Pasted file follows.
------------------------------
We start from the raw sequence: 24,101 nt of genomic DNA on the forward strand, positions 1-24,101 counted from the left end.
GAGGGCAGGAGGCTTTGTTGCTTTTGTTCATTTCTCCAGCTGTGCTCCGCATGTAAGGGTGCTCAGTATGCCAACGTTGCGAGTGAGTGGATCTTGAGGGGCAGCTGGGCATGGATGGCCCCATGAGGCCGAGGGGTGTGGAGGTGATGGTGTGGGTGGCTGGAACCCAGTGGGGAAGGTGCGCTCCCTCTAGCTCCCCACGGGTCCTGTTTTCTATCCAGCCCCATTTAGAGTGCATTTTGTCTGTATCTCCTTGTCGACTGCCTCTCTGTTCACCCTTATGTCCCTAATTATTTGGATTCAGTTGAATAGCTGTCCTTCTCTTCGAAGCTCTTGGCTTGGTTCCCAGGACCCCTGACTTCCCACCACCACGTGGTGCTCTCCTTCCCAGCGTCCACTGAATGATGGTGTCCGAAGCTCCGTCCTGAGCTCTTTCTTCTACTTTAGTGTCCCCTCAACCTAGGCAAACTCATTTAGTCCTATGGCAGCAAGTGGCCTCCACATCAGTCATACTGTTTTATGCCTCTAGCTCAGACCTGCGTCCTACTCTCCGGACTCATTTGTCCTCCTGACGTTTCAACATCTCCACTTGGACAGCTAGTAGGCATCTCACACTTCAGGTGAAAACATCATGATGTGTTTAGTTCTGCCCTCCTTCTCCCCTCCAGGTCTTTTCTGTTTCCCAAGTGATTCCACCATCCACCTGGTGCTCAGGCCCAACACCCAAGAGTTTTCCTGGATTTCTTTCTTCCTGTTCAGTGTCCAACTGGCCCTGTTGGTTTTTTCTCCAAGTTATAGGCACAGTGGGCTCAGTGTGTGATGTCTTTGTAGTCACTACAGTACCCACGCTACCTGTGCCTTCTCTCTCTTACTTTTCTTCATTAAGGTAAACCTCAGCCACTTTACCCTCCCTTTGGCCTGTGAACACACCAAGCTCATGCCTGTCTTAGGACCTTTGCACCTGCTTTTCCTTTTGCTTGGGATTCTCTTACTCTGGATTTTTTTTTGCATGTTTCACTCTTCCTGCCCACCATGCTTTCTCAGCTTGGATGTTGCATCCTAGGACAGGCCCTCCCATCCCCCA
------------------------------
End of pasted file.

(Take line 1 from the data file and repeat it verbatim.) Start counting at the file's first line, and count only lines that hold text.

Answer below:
We start from the raw sequence: 24,101 nt of genomic DNA on the forward strand, positions 1-24,101 counted from the left end.